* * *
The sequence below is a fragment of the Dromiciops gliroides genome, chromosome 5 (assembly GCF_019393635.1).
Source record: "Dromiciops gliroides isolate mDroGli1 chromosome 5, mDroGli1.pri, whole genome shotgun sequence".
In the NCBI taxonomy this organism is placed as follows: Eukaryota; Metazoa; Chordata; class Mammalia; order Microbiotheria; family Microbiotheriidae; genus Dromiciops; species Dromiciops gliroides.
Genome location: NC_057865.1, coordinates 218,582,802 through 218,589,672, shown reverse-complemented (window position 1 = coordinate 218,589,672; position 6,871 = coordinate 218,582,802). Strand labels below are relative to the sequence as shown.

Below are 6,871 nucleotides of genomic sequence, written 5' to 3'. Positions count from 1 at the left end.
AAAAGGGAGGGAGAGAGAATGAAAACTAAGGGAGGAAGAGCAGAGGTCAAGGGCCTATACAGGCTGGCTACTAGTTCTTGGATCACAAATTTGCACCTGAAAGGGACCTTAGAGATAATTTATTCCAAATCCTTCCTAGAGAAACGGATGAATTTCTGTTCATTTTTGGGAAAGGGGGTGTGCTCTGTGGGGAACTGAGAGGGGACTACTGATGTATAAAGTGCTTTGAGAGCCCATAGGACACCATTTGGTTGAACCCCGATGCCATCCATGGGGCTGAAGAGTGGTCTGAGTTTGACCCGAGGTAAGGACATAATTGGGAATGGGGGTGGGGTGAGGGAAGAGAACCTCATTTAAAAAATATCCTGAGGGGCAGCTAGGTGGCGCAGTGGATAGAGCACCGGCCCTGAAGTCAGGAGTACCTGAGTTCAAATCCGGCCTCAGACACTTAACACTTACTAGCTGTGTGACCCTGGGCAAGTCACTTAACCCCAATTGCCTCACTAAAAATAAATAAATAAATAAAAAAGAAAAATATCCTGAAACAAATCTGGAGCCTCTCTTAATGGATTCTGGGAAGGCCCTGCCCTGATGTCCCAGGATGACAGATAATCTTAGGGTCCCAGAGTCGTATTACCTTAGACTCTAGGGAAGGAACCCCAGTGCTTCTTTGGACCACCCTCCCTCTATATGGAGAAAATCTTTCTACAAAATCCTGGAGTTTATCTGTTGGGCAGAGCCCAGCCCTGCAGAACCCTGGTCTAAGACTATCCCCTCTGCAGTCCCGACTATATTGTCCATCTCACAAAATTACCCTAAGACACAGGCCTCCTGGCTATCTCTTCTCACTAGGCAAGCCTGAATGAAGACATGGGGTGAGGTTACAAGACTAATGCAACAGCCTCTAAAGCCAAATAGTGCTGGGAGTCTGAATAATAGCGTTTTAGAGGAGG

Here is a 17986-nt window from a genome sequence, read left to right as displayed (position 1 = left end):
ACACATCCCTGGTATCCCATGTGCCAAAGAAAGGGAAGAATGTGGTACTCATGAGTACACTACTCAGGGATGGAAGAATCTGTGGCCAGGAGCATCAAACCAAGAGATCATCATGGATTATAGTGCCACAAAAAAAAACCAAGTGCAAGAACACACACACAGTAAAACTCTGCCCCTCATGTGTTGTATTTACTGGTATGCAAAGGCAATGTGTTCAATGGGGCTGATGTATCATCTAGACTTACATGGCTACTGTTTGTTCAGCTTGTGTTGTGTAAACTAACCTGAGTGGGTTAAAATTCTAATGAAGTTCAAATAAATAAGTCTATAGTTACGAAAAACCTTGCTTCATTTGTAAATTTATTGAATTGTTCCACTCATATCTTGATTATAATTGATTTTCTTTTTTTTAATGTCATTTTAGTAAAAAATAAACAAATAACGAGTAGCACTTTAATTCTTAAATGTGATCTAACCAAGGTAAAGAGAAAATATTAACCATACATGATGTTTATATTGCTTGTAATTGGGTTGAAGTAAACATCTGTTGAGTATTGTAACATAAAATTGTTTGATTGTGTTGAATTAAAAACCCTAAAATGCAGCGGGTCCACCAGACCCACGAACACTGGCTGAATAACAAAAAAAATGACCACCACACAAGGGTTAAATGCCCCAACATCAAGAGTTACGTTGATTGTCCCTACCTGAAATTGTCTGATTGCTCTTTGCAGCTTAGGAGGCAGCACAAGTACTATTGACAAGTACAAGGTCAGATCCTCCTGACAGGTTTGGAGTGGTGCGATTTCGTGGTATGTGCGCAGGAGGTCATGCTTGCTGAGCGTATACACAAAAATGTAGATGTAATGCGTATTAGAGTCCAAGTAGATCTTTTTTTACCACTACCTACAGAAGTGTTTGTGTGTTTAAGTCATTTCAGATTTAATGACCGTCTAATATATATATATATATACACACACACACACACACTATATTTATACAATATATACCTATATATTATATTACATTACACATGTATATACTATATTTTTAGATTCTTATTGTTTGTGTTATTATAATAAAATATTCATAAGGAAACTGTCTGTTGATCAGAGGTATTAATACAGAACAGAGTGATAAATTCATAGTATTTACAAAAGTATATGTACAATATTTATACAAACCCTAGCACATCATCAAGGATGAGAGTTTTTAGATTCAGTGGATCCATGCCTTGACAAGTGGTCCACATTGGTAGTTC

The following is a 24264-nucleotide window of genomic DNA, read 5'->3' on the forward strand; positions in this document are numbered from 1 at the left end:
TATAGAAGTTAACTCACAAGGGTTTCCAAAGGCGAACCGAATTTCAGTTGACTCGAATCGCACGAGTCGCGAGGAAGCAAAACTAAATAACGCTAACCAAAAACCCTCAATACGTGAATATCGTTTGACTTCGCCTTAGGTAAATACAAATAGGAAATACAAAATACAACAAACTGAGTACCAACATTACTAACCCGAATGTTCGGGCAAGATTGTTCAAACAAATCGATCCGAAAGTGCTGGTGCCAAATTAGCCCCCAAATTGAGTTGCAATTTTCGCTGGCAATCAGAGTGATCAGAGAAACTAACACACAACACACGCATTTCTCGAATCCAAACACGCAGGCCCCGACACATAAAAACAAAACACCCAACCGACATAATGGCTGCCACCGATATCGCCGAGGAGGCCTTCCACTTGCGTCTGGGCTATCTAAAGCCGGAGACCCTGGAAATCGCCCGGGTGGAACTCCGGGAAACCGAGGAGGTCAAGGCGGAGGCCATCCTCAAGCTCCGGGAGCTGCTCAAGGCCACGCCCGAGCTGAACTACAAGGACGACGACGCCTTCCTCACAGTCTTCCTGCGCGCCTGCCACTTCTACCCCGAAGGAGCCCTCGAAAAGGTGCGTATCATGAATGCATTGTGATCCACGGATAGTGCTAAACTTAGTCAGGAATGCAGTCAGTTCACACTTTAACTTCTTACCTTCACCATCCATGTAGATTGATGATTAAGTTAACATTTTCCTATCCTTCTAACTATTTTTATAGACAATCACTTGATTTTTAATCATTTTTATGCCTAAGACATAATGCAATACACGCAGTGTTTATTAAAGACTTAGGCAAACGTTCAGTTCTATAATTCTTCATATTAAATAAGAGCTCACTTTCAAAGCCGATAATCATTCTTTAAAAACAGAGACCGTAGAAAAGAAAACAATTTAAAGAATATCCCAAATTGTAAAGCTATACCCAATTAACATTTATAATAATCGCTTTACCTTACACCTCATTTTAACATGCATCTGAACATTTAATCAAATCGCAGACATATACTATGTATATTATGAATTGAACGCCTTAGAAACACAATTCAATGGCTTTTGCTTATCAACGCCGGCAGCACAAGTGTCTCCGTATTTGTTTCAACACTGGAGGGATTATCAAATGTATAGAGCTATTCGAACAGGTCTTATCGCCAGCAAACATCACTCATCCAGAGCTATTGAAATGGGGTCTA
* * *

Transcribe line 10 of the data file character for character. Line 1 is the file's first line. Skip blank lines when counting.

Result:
TATAGAAGTTAACTCACAAGGGTTTCCAAAGGCGAACCGAATTTCAGTTGACTCGAATCGCACGAGTCGCGAGGAAGCAAAACTAAATAACGCTAACCAAAAACCCTCAATACGTGAATATCGTTTGACTTCGCCTTAGGTAAATACAAATAGGAAATACAAAATACAACAAACTGAGTACCAACATTACTAACCCGAATGTTCGGGCAAGATTGTTCAAACAAATCGATCCGAAAGTGCTGGTGCCAAATTAGCCCCCAAATTGAGTTGCAATTTTCGCTGGCAATCAGAGTGATCAGAGAAACTAACACACAACACACGCATTTCTCGAATCCAAACACGCAGGCCCCGACACATAAAAACAAAACACCCAACCGACATAATGGCTGCCACCGATATCGCCGAGGAGGCCTTCCACTTGCGTCTGGGCTATCTAAAGCCGGAGACCCTGGAAATCGCCCGGGTGGAACTCCGGGAAACCGAGGAGGTCAAGGCGGAGGCCATCCTCAAGCTCCGGGAGCTGCTCAAGGCCACGCCCGAGCTGAACTACAAGGACGACGACGCCTTCCTCACAGTCTTCCTGCGCGCCTGCCACTTCTACCCCGAAGGAGCCCTCGAAAAGGTGCGTATCATGAATGCATTGTGATCCACGGATAGTGCTAAACTTAGTCAGGAATGCAGTCAGTTCACACTTTAACTTCTTACCTTCACCATCCATGTAGATTGATGATTAAGTTAACATTTTCCTATCCTTCTAACTATTTTTATAGACAATCACTTGATTTTTAATCATTTTTATGCCTAAGACATAATGCAATACACGCAGTGTTTATTAAAGACTTAGGCAAACGTTCAGTTCTATAATTCTTCATATTAAATAAGAGCTCACTTTCAAAGCCGATAATCATTCTTTAAAAACAGAGACCGTAGAAAAGAAAACAATTTAAAGAATATCCCAAATTGTAAAGCTATACCCAATTAACATTTATAATAATCGCTTTACCTTACACCTCATTTTAACATGCATCTGAACATTTAATCAAATCGCAGACATATACTATGTATATTATGAATTGAACGCCTTAGAAACACAATTCAATGGCTTTTGCTTATCAACGCCGGCAGCACAAGTGTCTCCGTATTTGTTTCAACACTGGAGGGATTATCAAATGTATAGAGCTATTCGAACAGGTCTTATCGCCAGCAAACATCACTCATCCAGAGCTATTGAAATGGGGTCTA